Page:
• Once you have selected the data range for each additional table, go to the "Insert" tab at the top of the Excel window.
  • Click on the "Table" option in the Tables group, and a dialog box will appear asking you to confirm the range of cells for the new table.
  • Ensure that you have the "My table has headers" option checked if your data includes column headers.
  • Click "OK" to create the new table.

C. Ensure that each table is properly formatted and named for clarity
  • Once the new table is created, take the time to format the table to make it easier to read and understand.
  • Apply cell formatting, such as bolding headers or adding color to distinguish between different data sets.
  • Additionally, consider giving each table a clear and descriptive name to make it easier to identify and reference in your workbook.

Linking Tables and Removing Blank Rows

When working with multiple tables in Excel, it is important to link related data across different tables and ensure the data is clean and free of any unnecessary blank rows. Here are the steps to link tables and remove blank rows in Excel:

A. Use the 'VLOOKUP' function to link related data across different tables

The 'VLOOKUP' function in Excel allows you to search for a value in the first column of a table and return a value in the same row from another column. This is useful for linking related data across different tables. To use the 'VLOOKUP' function:

  • Identify the common key between the two tables (e.g., customer ID, product ID).
  • Insert a new column in one of the tables to perform the 'VLOOKUP' function.
  • Use the 'VLOOKUP' function to search for the common key in the other table and return the related data.

B. Remove any blank rows within the tables to clean up the data

Blank rows in a table can disrupt the analysis and presentation of data. To remove blank rows in Excel:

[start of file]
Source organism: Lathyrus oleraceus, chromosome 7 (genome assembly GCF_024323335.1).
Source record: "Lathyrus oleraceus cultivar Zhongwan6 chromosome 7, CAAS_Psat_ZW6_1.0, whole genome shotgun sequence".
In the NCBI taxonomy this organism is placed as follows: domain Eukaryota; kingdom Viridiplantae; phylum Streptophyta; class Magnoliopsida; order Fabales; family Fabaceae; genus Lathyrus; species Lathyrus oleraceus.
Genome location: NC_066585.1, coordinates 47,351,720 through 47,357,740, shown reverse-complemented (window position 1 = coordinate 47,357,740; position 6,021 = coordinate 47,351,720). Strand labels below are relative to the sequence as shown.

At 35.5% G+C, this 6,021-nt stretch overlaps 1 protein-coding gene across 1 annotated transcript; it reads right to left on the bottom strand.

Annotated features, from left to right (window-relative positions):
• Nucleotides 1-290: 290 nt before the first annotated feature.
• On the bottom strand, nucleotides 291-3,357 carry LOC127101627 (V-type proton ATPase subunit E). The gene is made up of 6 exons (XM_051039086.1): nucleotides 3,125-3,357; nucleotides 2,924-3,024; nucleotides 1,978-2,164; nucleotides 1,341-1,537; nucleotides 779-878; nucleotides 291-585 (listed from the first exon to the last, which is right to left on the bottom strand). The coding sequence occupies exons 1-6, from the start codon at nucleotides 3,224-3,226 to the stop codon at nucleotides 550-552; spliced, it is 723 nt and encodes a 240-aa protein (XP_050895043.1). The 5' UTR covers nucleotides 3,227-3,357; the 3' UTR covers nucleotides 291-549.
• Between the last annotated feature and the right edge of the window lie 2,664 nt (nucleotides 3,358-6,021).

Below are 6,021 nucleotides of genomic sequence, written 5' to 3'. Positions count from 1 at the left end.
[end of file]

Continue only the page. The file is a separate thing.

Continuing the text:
• Select the entire table or range where you want to remove the blank rows.
  • Go to the 'Home' tab, click on 'Find & Select', and then choose 'Go To Special'.
  • Select 'Blanks' and click 'OK' to select all the blank cells in the selected range.
  • Right-click on any of the selected blank cells and choose 'Delete' from the context menu.
  • Choose 'Entire row' and click 'OK' to delete the blank rows from the table.

C. Test the links and verify the accuracy of the linked data

After linking the tables using the 'VLOOKUP' function and removing any blank rows, it is important to test the links and verify the accuracy of the linked data. To do this:

  • Review the linked data to ensure that the correct information has been retrieved from the related table.
  • Make any necessary adjustments to the 'VLOOKUP' function or the data to ensure accuracy.
  • Verify that there are no remaining blank rows in the tables.


In conclusion, creating multiple tables in Excel is crucial for efficient data management. By organizing data in separate tables, it becomes easier to analyze and visualize information, leading to better decision-making. I encourage all readers to practice creating and linking tables in Excel as it will significantly improve their data management skills and enhance their productivity.